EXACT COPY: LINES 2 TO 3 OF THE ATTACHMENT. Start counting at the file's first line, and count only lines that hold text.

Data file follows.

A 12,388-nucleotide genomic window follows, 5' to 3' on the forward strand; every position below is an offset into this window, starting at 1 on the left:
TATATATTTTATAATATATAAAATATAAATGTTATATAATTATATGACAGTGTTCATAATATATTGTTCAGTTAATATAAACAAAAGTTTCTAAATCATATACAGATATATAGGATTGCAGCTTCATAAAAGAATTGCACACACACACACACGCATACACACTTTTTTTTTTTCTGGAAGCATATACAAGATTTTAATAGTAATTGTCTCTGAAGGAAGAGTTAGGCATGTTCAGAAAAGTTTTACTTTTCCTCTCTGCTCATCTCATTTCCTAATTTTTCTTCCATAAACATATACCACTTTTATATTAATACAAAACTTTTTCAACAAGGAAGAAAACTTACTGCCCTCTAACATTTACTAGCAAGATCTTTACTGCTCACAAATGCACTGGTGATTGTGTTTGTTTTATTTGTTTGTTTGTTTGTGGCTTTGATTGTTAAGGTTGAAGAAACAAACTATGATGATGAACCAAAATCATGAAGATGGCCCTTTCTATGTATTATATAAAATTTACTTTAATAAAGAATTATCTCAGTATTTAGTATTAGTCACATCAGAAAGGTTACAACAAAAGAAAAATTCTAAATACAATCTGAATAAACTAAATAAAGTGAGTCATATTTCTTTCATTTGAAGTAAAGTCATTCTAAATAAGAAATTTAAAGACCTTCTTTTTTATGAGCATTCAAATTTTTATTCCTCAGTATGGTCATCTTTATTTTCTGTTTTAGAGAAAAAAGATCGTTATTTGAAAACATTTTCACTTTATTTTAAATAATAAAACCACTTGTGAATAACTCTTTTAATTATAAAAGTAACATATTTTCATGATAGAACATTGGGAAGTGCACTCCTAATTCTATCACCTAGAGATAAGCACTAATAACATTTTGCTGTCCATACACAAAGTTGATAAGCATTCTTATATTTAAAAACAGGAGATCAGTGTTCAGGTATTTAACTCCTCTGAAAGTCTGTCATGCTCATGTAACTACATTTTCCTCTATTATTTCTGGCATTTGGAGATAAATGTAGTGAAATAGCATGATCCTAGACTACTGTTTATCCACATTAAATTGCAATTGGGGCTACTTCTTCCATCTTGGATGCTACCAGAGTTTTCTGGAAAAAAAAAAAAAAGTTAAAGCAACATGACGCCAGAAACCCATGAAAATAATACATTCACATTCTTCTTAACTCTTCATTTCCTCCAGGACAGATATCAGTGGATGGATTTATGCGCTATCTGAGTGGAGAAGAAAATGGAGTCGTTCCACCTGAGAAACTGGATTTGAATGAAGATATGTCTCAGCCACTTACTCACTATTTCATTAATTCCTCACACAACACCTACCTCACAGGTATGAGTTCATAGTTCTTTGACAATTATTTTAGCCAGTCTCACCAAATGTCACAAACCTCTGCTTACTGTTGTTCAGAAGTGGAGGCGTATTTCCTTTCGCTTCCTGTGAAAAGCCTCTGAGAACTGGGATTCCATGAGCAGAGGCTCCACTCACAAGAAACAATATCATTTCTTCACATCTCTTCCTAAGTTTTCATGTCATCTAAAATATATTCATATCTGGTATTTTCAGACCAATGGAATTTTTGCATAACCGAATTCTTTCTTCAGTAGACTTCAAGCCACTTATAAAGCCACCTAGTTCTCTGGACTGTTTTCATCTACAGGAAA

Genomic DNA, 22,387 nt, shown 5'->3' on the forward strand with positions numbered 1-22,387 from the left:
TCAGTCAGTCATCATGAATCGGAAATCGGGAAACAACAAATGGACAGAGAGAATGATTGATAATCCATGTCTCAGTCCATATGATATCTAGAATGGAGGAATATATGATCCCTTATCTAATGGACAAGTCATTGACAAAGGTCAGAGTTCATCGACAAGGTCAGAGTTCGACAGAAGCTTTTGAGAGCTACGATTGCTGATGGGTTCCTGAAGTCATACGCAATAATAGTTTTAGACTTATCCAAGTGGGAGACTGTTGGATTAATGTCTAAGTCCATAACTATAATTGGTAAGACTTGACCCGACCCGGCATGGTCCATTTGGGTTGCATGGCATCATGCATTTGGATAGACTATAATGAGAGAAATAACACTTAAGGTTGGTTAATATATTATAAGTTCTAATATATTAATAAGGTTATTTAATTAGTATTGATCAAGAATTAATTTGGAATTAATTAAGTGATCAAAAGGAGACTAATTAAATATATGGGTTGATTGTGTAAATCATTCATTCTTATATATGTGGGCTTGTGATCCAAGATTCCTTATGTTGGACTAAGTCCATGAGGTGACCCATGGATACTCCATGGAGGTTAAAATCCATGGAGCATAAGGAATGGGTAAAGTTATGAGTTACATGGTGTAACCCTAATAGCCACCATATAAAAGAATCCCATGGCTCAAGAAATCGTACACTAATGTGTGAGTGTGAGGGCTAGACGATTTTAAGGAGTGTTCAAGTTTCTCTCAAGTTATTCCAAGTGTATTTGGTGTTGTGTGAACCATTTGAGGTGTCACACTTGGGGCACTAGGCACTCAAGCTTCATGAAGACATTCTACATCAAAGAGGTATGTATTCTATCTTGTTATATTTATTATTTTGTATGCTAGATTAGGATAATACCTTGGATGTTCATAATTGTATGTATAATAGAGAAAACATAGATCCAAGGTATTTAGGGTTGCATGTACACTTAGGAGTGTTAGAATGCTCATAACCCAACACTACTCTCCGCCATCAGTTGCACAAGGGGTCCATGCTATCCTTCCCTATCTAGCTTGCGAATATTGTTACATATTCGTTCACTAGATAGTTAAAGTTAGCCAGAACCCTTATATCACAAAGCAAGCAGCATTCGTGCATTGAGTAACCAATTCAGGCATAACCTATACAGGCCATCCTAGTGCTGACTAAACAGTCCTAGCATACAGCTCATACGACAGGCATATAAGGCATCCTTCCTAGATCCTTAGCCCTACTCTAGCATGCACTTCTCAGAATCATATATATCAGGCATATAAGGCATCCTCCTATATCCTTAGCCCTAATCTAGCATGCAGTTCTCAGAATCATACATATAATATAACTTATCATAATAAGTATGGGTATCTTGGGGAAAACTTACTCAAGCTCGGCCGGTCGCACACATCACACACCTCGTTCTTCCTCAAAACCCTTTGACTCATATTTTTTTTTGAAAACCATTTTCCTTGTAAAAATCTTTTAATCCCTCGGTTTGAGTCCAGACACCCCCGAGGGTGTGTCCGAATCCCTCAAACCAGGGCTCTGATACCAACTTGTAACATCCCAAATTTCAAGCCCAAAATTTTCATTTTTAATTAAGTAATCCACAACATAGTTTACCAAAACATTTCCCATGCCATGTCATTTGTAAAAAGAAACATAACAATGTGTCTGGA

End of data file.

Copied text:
TATATATTTTATAATATATAAAATATAAATGTTATATAATTATATGACAGTGTTCATAATATATTGTTCAGTTAATATAAACAAAAGTTTCTAAATCATATACAGATATATAGGATTGCAGCTTCATAAAAGAATTGCACACACACACACACGCATACACACTTTTTTTTTTTCTGGAAGCATATACAAGATTTTAATAGTAATTGTCTCTGAAGGAAGAGTTAGGCATGTTCAGAAAAGTTTTACTTTTCCTCTCTGCTCATCTCATTTCCTAATTTTTCTTCCATAAACATATACCACTTTTATATTAATACAAAACTTTTTCAACAAGGAAGAAAACTTACTGCCCTCTAACATTTACTAGCAAGATCTTTACTGCTCACAAATGCACTGGTGATTGTGTTTGTTTTATTTGTTTGTTTGTTTGTGGCTTTGATTGTTAAGGTTGAAGAAACAAACTATGATGATGAACCAAAATCATGAAGATGGCCCTTTCTATGTATTATATAAAATTTACTTTAATAAAGAATTATCTCAGTATTTAGTATTAGTCACATCAGAAAGGTTACAACAAAAGAAAAATTCTAAATACAATCTGAATAAACTAAATAAAGTGAGTCATATTTCTTTCATTTGAAGTAAAGTCATTCTAAATAAGAAATTTAAAGACCTTCTTTTTTATGAGCATTCAAATTTTTATTCCTCAGTATGGTCATCTTTATTTTCTGTTTTAGAGAAAAAAGATCGTTATTTGAAAACATTTTCACTTTATTTTAAATAATAAAACCACTTGTGAATAACTCTTTTAATTATAAAAGTAACATATTTTCATGATAGAACATTGGGAAGTGCACTCCTAATTCTATCACCTAGAGATAAGCACTAATAACATTTTGCTGTCCATACACAAAGTTGATAAGCATTCTTATATTTAAAAACAGGAGATCAGTGTTCAGGTATTTAACTCCTCTGAAAGTCTGTCATGCTCATGTAACTACATTTTCCTCTATTATTTCTGGCATTTGGAGATAAATGTAGTGAAATAGCATGATCCTAGACTACTGTTTATCCACATTAAATTGCAATTGGGGCTACTTCTTCCATCTTGGATGCTACCAGAGTTTTCTGGAAAAAAAAAAAAAAGTTAAAGCAACATGACGCCAGAAACCCATGAAAATAATACATTCACATTCTTCTTAACTCTTCATTTCCTCCAGGACAGATATCAGTGGATGGATTTATGCGCTATCTGAGTGGAGAAGAAAATGGAGTCGTTCCACCTGAGAAACTGGATTTGAATGAAGATATGTCTCAGCCACTTACTCACTATTTCATTAATTCCTCACACAACACCTACCTCACAGGTATGAGTTCATAGTTCTTTGACAATTATTTTAGCCAGTCTCACCAAATGTCACAAACCTCTGCTTACTGTTGTTCAGAAGTGGAGGCGTATTTCCTTTCGCTTCCTGTGAAAAGCCTCTGAGAACTGGGATTCCATGAGCAGAGGCTCCACTCACAAGAAACAATATCATTTCTTCACATCTCTTCCTAAGTTTTCATGTCATCTAAAATATATTCATATCTGGTATTTTCAGACCAATGGAATTTTTGCATAACCGAATTCTTTCTTCAGTAGACTTCAAGCCACTTATAAAGCCACCTAGTTCTCTGGACTGTTTTCATCTACAGGAAA

Genomic DNA, 22,387 nt, shown 5'->3' on the forward strand with positions numbered 1-22,387 from the left: